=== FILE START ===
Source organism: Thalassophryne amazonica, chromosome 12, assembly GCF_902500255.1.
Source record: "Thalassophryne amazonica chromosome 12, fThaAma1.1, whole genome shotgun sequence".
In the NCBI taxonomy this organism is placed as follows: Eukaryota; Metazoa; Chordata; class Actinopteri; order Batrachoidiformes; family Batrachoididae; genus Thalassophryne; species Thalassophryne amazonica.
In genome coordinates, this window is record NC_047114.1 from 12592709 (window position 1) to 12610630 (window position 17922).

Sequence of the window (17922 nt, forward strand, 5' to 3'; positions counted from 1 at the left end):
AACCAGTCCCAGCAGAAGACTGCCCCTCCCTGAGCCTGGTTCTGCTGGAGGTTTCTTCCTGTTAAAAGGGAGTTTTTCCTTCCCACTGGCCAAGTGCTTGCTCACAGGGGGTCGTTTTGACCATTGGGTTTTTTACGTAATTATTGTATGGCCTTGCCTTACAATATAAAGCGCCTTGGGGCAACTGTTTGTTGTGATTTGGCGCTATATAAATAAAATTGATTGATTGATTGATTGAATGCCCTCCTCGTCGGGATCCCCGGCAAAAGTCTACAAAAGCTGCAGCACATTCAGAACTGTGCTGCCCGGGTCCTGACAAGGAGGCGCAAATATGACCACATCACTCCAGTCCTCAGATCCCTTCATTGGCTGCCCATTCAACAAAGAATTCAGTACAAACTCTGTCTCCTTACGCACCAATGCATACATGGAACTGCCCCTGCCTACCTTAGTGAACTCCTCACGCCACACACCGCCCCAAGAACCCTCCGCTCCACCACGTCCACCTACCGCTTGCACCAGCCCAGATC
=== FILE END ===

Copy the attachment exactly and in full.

Source organism: Thalassophryne amazonica, chromosome 12, assembly GCF_902500255.1.
Source record: "Thalassophryne amazonica chromosome 12, fThaAma1.1, whole genome shotgun sequence".
In the NCBI taxonomy this organism is placed as follows: Eukaryota; Metazoa; Chordata; class Actinopteri; order Batrachoidiformes; family Batrachoididae; genus Thalassophryne; species Thalassophryne amazonica.
In genome coordinates, this window is record NC_047114.1 from 12592709 (window position 1) to 12610630 (window position 17922).

Sequence of the window (17922 nt, forward strand, 5' to 3'; positions counted from 1 at the left end):
AACCAGTCCCAGCAGAAGACTGCCCCTCCCTGAGCCTGGTTCTGCTGGAGGTTTCTTCCTGTTAAAAGGGAGTTTTTCCTTCCCACTGGCCAAGTGCTTGCTCACAGGGGGTCGTTTTGACCATTGGGTTTTTTACGTAATTATTGTATGGCCTTGCCTTACAATATAAAGCGCCTTGGGGCAACTGTTTGTTGTGATTTGGCGCTATATAAATAAAATTGATTGATTGATTGATTGAATGCCCTCCTCGTCGGGATCCCCGGCAAAAGTCTACAAAAGCTGCAGCACATTCAGAACTGTGCTGCCCGGGTCCTGACAAGGAGGCGCAAATATGACCACATCACTCCAGTCCTCAGATCCCTTCATTGGCTGCCCATTCAACAAAGAATTCAGTACAAACTCTGTCTCCTTACGCACCAATGCATACATGGAACTGCCCCTGCCTACCTTAGTGAACTCCTCACGCCACACACCGCCCCAAGAACCCTCCGCTCCACCACGTCCACCTACCGCTTGCACCAGCCCAGATC